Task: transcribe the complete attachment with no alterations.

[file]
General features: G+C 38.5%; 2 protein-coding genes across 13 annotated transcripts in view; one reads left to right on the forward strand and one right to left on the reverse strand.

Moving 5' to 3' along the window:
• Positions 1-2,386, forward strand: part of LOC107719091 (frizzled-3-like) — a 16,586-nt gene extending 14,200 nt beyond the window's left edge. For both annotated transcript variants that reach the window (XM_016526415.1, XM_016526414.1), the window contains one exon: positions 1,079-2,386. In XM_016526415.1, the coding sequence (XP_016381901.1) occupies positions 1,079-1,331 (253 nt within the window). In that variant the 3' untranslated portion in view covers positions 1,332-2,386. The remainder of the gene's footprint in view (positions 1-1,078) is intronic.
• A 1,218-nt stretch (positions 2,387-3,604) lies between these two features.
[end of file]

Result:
General features: G+C 38.5%; 2 protein-coding genes across 13 annotated transcripts in view; one reads left to right on the forward strand and one right to left on the reverse strand.

Moving 5' to 3' along the window:
• Positions 1-2,386, forward strand: part of LOC107719091 (frizzled-3-like) — a 16,586-nt gene extending 14,200 nt beyond the window's left edge. For both annotated transcript variants that reach the window (XM_016526415.1, XM_016526414.1), the window contains one exon: positions 1,079-2,386. In XM_016526415.1, the coding sequence (XP_016381901.1) occupies positions 1,079-1,331 (253 nt within the window). In that variant the 3' untranslated portion in view covers positions 1,332-2,386. The remainder of the gene's footprint in view (positions 1-1,078) is intronic.
• A 1,218-nt stretch (positions 2,387-3,604) lies between these two features.